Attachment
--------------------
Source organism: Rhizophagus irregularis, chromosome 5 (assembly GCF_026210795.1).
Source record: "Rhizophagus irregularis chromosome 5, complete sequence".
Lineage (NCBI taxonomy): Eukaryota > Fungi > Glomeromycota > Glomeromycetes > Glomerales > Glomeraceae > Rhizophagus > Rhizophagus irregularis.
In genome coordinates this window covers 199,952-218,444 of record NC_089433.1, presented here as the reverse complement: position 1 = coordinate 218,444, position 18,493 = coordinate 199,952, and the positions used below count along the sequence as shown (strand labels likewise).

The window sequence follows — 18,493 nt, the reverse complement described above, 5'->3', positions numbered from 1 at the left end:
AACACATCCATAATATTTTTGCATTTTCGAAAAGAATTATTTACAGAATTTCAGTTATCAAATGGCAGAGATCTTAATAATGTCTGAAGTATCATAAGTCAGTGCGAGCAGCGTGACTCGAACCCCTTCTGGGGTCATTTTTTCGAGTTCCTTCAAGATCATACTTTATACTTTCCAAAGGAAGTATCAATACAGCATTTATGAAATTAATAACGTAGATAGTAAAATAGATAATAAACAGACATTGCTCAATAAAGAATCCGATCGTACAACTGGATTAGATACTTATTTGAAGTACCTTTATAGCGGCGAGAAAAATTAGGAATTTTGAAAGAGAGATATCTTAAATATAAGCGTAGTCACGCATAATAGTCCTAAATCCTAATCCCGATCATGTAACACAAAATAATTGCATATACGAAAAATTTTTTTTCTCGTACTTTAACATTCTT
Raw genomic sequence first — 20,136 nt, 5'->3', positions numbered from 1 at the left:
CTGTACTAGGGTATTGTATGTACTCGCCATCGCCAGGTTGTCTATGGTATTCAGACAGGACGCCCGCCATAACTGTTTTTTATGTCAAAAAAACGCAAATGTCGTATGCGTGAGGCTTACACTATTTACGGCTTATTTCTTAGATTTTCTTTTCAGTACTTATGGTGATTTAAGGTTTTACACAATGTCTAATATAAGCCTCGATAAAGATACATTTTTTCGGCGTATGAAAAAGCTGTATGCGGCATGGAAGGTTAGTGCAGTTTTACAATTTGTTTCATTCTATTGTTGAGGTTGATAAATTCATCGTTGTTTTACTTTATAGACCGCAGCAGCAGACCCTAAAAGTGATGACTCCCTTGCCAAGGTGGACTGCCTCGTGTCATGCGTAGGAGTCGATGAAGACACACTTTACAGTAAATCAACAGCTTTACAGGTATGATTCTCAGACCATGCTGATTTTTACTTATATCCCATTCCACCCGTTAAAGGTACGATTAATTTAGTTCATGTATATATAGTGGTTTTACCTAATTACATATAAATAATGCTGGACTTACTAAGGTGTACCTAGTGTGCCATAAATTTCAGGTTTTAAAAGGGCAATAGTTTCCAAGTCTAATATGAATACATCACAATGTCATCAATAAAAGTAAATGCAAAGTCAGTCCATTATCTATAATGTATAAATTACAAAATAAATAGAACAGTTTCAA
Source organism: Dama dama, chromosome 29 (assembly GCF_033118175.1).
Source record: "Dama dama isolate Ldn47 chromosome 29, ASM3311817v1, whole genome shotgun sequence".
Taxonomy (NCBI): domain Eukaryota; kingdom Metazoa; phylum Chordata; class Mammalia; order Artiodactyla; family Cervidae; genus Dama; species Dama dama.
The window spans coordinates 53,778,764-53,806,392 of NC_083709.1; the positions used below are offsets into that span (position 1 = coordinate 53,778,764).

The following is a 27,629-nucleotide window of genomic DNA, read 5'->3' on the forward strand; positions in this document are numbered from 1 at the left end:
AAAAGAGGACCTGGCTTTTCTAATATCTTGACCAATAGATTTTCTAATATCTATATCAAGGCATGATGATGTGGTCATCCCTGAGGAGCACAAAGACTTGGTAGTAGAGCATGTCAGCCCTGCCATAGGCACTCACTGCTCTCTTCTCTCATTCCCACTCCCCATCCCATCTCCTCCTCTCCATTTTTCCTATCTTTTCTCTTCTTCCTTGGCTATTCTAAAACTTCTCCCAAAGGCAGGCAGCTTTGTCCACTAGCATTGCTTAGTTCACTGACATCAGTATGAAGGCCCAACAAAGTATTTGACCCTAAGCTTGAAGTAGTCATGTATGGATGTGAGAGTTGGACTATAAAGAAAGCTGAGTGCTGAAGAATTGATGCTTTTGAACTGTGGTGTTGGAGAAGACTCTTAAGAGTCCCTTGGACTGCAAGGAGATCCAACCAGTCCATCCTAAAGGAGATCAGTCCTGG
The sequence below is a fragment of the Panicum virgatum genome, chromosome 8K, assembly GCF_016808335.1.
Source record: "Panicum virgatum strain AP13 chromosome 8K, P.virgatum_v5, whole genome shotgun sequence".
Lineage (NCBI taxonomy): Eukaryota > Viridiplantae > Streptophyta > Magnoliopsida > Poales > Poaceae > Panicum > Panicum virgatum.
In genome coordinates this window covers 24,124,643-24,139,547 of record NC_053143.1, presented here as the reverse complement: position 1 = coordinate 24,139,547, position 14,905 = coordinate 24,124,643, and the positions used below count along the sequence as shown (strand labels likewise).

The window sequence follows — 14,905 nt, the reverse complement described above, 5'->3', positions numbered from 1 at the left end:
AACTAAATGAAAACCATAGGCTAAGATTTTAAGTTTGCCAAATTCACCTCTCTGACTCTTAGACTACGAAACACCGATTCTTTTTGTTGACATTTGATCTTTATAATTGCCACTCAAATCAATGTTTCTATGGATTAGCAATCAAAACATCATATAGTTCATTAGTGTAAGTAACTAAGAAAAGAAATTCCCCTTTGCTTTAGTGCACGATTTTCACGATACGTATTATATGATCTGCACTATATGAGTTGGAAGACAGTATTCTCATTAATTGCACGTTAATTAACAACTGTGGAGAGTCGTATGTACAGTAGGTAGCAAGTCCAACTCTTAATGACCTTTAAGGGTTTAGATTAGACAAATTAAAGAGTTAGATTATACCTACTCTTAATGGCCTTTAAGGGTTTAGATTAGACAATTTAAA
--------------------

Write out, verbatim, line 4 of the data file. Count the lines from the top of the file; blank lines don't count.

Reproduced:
In genome coordinates this window covers 199,952-218,444 of record NC_089433.1, presented here as the reverse complement: position 1 = coordinate 218,444, position 18,493 = coordinate 199,952, and the positions used below count along the sequence as shown (strand labels likewise).